Aside from there simply being more of everything online as compared to a decade ago, is there another reason why you might see more focus on style recently? The last couple of years have seen some pretty big changes in design trends. Moving from a skeuomorphic to a flat aesthetic is a larger change than many design trends. Doesn’t it make sense that there’s going to be people talking about it?
If every website on the web was predominantly blue and then a a large number of sites changed to predominantly red, wouldn’t you expect a lot of people to discuss that cosmetic change as superficial as it might be?
We Are Talking Beneath the Surface
Style can influence how we perceive substance and talking about style isn’t always just a discussion of style. In many cases it’s a discussion about substance and how style can contribute to substance.
I’d argue the biggest change taking place right now in the industry has to do with responsive design and all the changes that come with it. Other than the articles arguing that responsive design lacks any style, much of the talk I come across has to do with the deeper significance of responsive design.
There’s talk about reworking content so it’s more modular and able to be structured differently for different devices. There’s talk about the new flexible and dynamic paradigm we’re now working in. There’s talk about putting more thought into how people will use our sites in different contexts.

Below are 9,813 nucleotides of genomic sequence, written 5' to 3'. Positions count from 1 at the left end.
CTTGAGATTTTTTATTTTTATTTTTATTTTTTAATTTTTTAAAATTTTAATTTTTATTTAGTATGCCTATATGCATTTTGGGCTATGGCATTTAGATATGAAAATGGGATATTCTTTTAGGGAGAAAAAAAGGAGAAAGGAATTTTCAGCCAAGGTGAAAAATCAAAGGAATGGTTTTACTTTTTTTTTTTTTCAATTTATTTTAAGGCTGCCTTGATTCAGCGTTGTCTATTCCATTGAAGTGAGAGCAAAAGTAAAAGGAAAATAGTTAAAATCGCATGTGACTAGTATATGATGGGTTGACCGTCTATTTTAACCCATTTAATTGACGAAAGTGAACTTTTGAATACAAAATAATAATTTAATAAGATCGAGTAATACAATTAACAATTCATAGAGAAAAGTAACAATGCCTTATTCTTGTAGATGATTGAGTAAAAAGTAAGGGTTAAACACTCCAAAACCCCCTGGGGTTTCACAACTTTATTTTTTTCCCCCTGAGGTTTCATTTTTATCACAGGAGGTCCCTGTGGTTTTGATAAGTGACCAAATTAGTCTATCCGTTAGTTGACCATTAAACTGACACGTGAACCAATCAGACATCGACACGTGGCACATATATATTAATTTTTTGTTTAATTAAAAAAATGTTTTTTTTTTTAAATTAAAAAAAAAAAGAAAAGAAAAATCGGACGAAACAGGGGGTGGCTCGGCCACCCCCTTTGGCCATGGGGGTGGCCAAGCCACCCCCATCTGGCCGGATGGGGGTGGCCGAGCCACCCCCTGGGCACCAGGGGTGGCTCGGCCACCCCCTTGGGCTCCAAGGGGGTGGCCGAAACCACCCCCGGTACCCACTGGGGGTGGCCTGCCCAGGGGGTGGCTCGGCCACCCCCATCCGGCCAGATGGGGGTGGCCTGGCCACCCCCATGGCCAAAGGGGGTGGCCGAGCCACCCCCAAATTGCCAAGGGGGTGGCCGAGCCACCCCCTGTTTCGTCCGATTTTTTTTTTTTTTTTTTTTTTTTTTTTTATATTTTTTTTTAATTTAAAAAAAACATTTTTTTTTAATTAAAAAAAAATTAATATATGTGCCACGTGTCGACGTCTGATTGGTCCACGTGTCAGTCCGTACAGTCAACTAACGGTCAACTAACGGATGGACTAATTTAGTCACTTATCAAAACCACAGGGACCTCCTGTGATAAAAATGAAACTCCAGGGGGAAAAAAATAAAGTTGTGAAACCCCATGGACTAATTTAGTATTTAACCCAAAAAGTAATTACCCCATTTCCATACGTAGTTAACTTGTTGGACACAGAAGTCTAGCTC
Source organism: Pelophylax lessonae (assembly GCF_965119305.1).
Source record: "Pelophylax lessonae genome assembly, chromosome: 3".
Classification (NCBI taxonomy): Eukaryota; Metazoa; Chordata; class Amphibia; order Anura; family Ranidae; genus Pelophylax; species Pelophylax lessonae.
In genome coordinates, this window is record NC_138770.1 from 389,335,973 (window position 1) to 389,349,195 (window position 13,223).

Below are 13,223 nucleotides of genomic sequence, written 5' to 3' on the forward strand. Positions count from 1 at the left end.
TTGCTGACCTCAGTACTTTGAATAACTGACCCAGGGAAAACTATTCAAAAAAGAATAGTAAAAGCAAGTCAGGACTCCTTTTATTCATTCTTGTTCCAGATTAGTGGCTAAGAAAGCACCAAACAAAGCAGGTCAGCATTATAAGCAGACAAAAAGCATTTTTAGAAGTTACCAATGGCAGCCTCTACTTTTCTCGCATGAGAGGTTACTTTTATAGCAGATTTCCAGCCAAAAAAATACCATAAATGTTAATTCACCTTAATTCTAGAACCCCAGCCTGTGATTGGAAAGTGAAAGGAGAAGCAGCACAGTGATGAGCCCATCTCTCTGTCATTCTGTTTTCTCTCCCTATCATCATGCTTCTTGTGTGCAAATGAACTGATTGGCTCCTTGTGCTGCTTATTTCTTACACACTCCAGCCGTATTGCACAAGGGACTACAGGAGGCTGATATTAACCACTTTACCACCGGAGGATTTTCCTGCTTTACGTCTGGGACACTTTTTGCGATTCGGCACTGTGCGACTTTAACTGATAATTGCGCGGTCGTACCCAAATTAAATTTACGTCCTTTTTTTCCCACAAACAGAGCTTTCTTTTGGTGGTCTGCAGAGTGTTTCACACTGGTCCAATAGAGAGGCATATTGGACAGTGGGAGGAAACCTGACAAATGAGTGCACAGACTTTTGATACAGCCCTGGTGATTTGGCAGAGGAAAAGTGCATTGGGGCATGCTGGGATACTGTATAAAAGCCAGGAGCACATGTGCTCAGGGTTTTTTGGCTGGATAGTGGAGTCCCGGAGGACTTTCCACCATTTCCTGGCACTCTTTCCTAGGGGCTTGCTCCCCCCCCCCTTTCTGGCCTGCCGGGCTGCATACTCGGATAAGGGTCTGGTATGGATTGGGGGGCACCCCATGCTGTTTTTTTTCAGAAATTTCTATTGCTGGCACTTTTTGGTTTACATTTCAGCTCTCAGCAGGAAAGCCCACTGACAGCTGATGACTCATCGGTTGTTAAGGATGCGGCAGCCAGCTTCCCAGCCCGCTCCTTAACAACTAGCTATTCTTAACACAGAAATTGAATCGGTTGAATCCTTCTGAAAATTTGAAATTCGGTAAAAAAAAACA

Perhaps the ideas above and others get obscured at times, but they’re there and not too hard to find if you’re looking. There are plenty of conversations going on beneath the surface, but you always have to look harder for those conversations. The majority of talk is going to be on the surface. Again, have you met humanity?
Despite my arguing in favor of style in this post, I hope you know I’m someone who thinks substance is far more important than style. I’m not only willing, but happy to put in the effort required to get at the deepest substance. I think the payoff is worth much more than the effort.
At the same time we should understand that style is also important. It’s what people, even those seeking substance, are going to notice first and it will then influence their journey to the substance.
Look around you. The majority of the time people will be focused on the surface, even those who claim otherwise. This isn’t a web design thing. It occurs in every industry. It’s a human thing.
Substance is important. So is style. Both can be found online. Both can be found in design industry talk. The substance will always be harder to find, but that’s normal. That’s how it’s always been.
If you can’t find the substance, it’s probably because you haven’t looked as hard as you think. If all you seek is what’s hot in web design then yes, you’re going to find the slick. That’s what lands on the hot and trendy lists. If you don’t look any deeper, why would you expect to find anything deeper?
In the end the information we take in has more to do with what kind of information we seek, than what’s most immediately visible.